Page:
[46]     Witness accompanied the accused to collect MH from the airport in mid-March, where she saw MH give the accused some cash in dollars. She confirmed that the accused asked MH to give him his passport, which MH did. About a month after MH had started working for her, he told the witness that he was not receiving any money for his work. She suggested that she could speak to the accused about this, but MH declined, stating that he was afraid that the accused would send him back to Bangladesh. Witness stated that every Sunday some of the other workers of the accused (whom she identified as AR, FC, and LM) would come to her house and complain to MH that they had no food and that the money that the accused was meant to send to Bangladesh had never reached their family. Witness learned the content of the workers’ complaints through her mother, who spoke Hindi and therefore was able to better communicate with MH. Witness stated that that she had sometimes given the workers food because she felt sorry for them. Witness further stated that she had told Ms Karen about these incidents and had asked her to look into the status of the workers’ GOPs.

[47]     Witness confirmed that MH was still working for her but that she had now made arrangements with him directly without the involvement of the accused. She now pays USD 350 per month directly to MH, which she sends to Bangladesh on his behalf, gives him an additional allowance of SCR 1000 every month, and pays for his GOP.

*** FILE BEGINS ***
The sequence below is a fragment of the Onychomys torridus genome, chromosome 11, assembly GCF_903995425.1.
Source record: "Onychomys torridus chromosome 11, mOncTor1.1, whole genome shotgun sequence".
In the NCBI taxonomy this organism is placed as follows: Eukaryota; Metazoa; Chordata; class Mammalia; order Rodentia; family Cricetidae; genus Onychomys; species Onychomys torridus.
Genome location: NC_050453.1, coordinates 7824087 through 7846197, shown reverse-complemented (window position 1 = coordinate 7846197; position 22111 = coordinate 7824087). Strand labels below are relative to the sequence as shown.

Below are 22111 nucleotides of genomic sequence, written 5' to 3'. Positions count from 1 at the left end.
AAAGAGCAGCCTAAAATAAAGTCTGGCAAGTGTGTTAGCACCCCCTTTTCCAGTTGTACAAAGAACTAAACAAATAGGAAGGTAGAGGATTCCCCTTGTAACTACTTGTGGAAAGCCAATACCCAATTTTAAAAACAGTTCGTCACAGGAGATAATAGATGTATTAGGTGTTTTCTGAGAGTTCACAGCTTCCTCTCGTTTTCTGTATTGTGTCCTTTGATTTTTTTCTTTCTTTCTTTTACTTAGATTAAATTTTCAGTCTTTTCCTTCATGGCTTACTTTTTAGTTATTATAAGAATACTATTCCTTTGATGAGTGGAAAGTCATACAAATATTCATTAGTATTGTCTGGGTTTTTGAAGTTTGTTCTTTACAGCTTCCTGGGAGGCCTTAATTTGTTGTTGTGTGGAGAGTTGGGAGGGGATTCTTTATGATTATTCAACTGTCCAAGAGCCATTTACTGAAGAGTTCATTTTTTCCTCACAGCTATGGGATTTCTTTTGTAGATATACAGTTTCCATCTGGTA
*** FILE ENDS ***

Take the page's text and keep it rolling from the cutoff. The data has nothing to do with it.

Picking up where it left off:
[48]     Upon cross-examination, Witness clarified that she was not certain whether MH averments that he was not being paid were actually true, but that this was merely what MH had told her. MH had expressed his desire to her to return to Bangladesh after he had been working for her for 1 1/2 months because he was not earning any money and therefore felt that he had to go back to Bangladesh to provide for his family, but that he would stay if he were paid. In her opinion, MH was not forced to stay in the country and he could have left if he wanted to.

[49]     Mr. Flint Gappy, a police officer assigned to investigate the allegations of human trafficking brought against the accused on 5 August 2016, gave sworn evidence that during the interview with the workers, he was informed that they had been working for approximately 6 months but had been paid only for 2 months. Witness inspected the house in which they were staying and confirmed that the house was still under construction, that it had no furniture and no tiles on the floor. The workers reported that they worked on construction sites during the day and at night and on the weekends had to work on completing their own house. Witness expressed the view that the workers looked “thin”. He stated that he had barely seen any food in the fridge in the house and that the workers had informed him that they were hungry. Witness stated that he mainly communicated with FC as his English was the best and that FC would translate for the other workers. Witness further stated that the workers told him that they worked for the accused, and that he himself met the accused when he proceeded to his residence at Anse Aux Pins to collect his passport.